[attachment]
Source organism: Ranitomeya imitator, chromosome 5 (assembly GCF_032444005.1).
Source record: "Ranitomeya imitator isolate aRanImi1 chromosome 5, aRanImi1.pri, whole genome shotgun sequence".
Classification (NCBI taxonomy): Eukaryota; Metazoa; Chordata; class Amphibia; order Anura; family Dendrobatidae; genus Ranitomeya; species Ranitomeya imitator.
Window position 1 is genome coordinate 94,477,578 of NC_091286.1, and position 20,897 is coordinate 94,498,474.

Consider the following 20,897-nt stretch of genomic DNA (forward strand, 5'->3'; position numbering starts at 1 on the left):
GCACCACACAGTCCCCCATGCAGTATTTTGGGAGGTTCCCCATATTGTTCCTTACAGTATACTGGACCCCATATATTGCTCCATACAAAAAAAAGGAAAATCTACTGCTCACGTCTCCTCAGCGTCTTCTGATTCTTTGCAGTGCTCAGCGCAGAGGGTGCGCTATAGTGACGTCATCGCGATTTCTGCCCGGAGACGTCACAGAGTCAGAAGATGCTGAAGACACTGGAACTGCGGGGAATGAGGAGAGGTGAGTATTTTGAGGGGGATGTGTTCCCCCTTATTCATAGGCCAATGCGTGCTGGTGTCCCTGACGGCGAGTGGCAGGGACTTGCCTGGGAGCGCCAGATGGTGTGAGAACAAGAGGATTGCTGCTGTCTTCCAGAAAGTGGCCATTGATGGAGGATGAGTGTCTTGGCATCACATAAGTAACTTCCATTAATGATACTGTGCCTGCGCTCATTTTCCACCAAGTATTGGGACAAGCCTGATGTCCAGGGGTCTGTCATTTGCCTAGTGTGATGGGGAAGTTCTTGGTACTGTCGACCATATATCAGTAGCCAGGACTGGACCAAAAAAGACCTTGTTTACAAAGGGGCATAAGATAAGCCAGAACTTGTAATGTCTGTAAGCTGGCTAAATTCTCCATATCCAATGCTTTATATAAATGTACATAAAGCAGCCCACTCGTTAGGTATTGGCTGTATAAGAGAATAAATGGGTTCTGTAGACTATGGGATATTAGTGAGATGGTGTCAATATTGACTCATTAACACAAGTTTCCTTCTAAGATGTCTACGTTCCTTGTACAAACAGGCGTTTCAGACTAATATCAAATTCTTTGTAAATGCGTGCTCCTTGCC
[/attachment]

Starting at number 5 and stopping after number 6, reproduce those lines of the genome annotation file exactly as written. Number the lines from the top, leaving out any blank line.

Consider the following 20,897-nt stretch of genomic DNA (forward strand, 5'->3'; position numbering starts at 1 on the left):
GCACCACACAGTCCCCCATGCAGTATTTTGGGAGGTTCCCCATATTGTTCCTTACAGTATACTGGACCCCATATATTGCTCCATACAAAAAAAAGGAAAATCTACTGCTCACGTCTCCTCAGCGTCTTCTGATTCTTTGCAGTGCTCAGCGCAGAGGGTGCGCTATAGTGACGTCATCGCGATTTCTGCCCGGAGACGTCACAGAGTCAGAAGATGCTGAAGACACTGGAACTGCGGGGAATGAGGAGAGGTGAGTATTTTGAGGGGGATGTGTTCCCCCTTATTCATAGGCCAATGCGTGCTGGTGTCCCTGACGGCGAGTGGCAGGGACTTGCCTGGGAGCGCCAGATGGTGTGAGAACAAGAGGATTGCTGCTGTCTTCCAGAAAGTGGCCATTGATGGAGGATGAGTGTCTTGGCATCACATAAGTAACTTCCATTAATGATACTGTGCCTGCGCTCATTTTCCACCAAGTATTGGGACAAGCCTGATGTCCAGGGGTCTGTCATTTGCCTAGTGTGATGGGGAAGTTCTTGGTACTGTCGACCATATATCAGTAGCCAGGACTGGACCAAAAAAGACCTTGTTTACAAAGGGGCATAAGATAAGCCAGAACTTGTAATGTCTGTAAGCTGGCTAAATTCTCCATATCCAATGCTTTATATAAATGTACATAAAGCAGCCCACTCGTTAGGTATTGGCTGTATAAGAGAATAAATGGGTTCTGTAGACTATGGGATATTAGTGAGATGGTGTCAATATTGACTCATTAACACAAGTTTCCTTCTAAGATGTCTACGTTCCTTGTACAAACAGGCGTTTCAGACTAATATCAAATTCTTTGTAAATGCGTGCTCCTTGCC